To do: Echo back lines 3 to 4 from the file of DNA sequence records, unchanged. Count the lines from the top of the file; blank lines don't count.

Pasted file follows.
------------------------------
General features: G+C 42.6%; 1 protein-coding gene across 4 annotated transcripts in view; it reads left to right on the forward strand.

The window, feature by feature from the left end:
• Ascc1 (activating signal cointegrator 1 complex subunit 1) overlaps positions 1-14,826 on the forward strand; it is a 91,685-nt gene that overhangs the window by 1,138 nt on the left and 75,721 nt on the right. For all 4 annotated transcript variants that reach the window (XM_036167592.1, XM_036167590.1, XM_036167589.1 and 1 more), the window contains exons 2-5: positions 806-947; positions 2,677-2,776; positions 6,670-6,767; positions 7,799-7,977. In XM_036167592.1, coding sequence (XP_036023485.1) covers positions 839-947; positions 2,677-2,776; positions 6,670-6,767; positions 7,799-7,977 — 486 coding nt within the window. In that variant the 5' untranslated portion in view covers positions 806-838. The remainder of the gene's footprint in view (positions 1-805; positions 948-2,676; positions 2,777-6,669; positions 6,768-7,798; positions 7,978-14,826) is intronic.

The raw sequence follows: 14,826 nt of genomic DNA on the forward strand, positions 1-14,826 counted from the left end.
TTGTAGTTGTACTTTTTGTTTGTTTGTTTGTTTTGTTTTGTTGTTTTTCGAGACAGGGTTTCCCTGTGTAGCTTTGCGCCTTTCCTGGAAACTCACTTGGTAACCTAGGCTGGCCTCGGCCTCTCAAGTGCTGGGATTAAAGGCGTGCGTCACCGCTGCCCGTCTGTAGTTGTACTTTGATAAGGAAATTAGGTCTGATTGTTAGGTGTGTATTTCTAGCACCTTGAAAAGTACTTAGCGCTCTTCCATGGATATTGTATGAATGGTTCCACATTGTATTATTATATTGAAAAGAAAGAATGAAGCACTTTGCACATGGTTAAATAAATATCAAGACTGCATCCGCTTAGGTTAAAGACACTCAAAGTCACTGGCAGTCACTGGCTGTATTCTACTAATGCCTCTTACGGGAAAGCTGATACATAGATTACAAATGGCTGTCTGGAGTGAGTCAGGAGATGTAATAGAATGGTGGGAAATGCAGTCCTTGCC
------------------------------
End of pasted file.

• Ascc1 (activating signal cointegrator 1 complex subunit 1) overlaps positions 1-14,826 on the forward strand; it is a 91,685-nt gene that overhangs the window by 1,138 nt on the left and 75,721 nt on the right. For all 4 annotated transcript variants that reach the window (XM_036167592.1, XM_036167590.1, XM_036167589.1 and 1 more), the window contains exons 2-5: positions 806-947; positions 2,677-2,776; positions 6,670-6,767; positions 7,799-7,977. In XM_036167592.1, coding sequence (XP_036023485.1) covers positions 839-947; positions 2,677-2,776; positions 6,670-6,767; positions 7,799-7,977 — 486 coding nt within the window. In that variant the 5' untranslated portion in view covers positions 806-838. The remainder of the gene's footprint in view (positions 1-805; positions 948-2,676; positions 2,777-6,669; positions 6,768-7,798; positions 7,978-14,826) is intronic.

The raw sequence follows: 14,826 nt of genomic DNA on the forward strand, positions 1-14,826 counted from the left end.